Album Reviews

Blackout Beach – Fuck Death

on November 14, 2011, 7:59am
Blackout Beach - Fuck Death B
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Iconoclastic maniac/Frog Eyes frontman Carey Mercer has multiple outlets for releasing excellent music, with Blackout Beach there for his solo material. The last album to be released under that moniker, 2009’s Skin of Evil, was a dizzying stack of Mercerian goodness, the guitarist/vocalist’s trademark sprawling songs full of ecstatic guitar and yelping, impassioned vocals. Despite the fact that Mercer has described his new Blackout Beach disc, Fuck Death, as “a sibling” to that previous release, this one finds the eccentric writer focused on synths and electronic drums more often than his traditional instrumentation.

The sprawling, seven-minute “Beautiful Burning Desire” opens the disc in an epic tone, shimmering clouds of synths fading into a morbid, sparse percussion and arpeggio world. His talk of funeral fires and the need to run away mimics the slippery, chugging guitar that pulses in after a few minutes. This album is, definitively, Mercer’s response to the chaos of the world, and as he put it in the accompanying press release, the need for today’s kids “to live on an invisible beach within their hearts and party this stuff away” (a feeling captured wonderfully on the album’s cover alone). The heavily distorted, obliterated, feedback-y soundscape on “Torchlights Banned”, then, is the darkness creeping in. When Mercer and Frog Eyes bandmate Megan Boddy harmonize that “your love is all I should cherish,” they’re looking for someone to hold onto in the cacophonous sea, the dive-bomb of sound that exits the song proving the difficulty of such a task.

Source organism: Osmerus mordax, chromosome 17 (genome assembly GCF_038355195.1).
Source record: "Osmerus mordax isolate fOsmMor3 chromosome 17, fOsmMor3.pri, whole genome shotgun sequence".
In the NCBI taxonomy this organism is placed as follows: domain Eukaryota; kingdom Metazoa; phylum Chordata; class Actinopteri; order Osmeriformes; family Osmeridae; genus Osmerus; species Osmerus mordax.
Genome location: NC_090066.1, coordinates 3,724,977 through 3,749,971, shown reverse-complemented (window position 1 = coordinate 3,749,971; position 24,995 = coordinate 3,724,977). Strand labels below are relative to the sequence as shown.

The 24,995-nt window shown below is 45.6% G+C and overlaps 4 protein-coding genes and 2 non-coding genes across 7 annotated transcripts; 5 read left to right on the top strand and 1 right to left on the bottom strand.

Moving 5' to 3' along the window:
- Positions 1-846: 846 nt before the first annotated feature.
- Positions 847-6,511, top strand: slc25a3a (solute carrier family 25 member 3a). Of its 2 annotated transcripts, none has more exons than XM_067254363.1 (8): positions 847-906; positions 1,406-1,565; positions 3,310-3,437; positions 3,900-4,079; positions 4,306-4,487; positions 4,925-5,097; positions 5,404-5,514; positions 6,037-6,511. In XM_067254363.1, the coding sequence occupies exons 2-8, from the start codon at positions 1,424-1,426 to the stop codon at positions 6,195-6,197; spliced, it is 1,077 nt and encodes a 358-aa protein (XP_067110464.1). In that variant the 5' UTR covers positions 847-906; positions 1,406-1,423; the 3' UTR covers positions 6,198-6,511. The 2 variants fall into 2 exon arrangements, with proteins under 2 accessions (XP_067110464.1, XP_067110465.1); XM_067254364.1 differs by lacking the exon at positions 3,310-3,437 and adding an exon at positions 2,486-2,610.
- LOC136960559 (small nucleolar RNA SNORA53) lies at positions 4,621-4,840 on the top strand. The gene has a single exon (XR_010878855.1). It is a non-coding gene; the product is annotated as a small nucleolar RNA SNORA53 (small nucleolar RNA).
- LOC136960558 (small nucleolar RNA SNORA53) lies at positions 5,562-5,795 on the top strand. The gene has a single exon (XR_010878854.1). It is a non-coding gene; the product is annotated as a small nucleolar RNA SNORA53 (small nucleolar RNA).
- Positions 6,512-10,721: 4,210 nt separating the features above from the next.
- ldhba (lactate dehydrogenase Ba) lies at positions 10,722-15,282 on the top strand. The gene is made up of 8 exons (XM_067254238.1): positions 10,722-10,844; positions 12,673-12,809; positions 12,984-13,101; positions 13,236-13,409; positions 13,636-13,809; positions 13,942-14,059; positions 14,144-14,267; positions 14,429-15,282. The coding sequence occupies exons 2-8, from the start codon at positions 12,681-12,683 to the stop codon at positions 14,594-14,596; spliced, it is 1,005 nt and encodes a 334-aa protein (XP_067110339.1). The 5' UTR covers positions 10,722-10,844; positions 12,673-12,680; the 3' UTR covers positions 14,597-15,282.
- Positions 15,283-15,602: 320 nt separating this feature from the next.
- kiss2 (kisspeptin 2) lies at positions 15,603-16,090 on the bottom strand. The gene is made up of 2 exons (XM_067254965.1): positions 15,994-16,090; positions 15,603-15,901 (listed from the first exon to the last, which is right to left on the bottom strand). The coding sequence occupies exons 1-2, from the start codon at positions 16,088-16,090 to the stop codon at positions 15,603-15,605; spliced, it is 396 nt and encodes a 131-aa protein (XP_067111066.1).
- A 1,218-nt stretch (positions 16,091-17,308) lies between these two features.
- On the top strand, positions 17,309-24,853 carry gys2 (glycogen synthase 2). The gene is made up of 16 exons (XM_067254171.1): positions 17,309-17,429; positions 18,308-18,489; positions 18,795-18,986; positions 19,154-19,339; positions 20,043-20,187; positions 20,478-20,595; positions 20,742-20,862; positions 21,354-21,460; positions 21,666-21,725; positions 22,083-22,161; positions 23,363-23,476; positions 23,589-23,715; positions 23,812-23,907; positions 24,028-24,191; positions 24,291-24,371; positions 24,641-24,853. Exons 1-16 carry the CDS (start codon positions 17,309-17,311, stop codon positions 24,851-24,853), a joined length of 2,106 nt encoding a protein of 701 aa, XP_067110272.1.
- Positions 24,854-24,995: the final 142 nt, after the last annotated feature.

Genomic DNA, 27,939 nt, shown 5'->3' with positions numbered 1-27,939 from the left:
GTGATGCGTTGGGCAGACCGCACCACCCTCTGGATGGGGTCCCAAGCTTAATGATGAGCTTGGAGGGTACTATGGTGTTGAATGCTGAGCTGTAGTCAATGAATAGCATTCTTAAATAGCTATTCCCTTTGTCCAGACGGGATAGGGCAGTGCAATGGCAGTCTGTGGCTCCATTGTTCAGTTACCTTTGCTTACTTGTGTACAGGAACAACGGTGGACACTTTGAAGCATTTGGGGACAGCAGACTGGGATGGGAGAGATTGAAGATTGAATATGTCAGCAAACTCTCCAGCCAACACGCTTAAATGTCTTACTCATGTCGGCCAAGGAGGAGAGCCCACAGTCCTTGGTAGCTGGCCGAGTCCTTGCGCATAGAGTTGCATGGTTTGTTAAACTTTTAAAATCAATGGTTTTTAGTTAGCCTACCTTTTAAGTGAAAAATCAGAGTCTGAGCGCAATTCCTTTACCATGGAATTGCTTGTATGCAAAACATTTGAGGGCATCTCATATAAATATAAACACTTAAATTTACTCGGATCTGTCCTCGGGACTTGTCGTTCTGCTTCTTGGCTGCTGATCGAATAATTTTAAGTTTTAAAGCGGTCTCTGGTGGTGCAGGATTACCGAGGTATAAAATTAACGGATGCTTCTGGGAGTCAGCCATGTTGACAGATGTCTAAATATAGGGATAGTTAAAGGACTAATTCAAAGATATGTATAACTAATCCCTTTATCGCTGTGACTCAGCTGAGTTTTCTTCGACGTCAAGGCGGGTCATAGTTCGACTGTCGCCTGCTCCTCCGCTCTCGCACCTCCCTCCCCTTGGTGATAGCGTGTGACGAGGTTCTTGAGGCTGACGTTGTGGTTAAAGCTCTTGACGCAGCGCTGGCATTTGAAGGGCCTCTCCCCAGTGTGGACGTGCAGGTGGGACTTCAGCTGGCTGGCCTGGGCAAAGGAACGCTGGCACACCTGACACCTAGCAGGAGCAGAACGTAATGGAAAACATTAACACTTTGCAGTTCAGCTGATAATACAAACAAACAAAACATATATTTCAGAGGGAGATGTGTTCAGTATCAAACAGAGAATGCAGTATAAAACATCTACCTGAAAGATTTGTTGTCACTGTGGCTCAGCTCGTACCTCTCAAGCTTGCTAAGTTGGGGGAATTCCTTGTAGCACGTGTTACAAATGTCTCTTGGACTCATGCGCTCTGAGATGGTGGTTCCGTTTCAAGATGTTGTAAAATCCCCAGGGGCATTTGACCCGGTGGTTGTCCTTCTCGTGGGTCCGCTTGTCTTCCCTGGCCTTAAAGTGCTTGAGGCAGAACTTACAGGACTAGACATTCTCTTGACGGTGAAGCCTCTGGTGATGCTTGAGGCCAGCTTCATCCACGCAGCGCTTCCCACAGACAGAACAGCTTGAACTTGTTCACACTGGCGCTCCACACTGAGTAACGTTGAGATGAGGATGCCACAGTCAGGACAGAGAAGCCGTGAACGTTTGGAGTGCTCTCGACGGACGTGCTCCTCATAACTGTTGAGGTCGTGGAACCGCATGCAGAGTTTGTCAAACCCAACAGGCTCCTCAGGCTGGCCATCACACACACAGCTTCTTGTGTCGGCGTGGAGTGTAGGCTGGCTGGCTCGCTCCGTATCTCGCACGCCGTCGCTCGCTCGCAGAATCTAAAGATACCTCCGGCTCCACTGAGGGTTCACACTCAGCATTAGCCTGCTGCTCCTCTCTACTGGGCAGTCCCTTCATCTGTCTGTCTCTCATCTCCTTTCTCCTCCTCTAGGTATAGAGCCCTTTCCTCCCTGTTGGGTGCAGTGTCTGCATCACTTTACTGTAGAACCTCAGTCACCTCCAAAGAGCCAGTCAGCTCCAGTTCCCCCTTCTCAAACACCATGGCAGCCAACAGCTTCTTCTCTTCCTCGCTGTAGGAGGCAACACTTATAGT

Whether it’s in the happy acoustic guitar and description of sweet, hilly landscapes on the all-too-brief “The Deserter Song”, or the wordless backing vocals and poppy rhythm on “Be Forewarned, The Night Has Come”, there are flashes of true escape from the bleak world that Mercer portrays so well. Often, Mercer’s songs capture some imagined otherworld full of Russian berries and Akhian presses, and that continues on “Hornet’s Fury into the Bandit’s Mouth” and the biblically massive “Drowning Pigs”, but as a whole, between the synth percussion bombed-out bleakness, this album hits a very modern note, one that justifies its separation from being just another Frog Eyes record in its insular worldview and altered sound.

Essential Tracks: “Beautiful Burning Desire”, “Hornet’s Fury into the Bandit’s Mouth”, and “Torchlights Banned”

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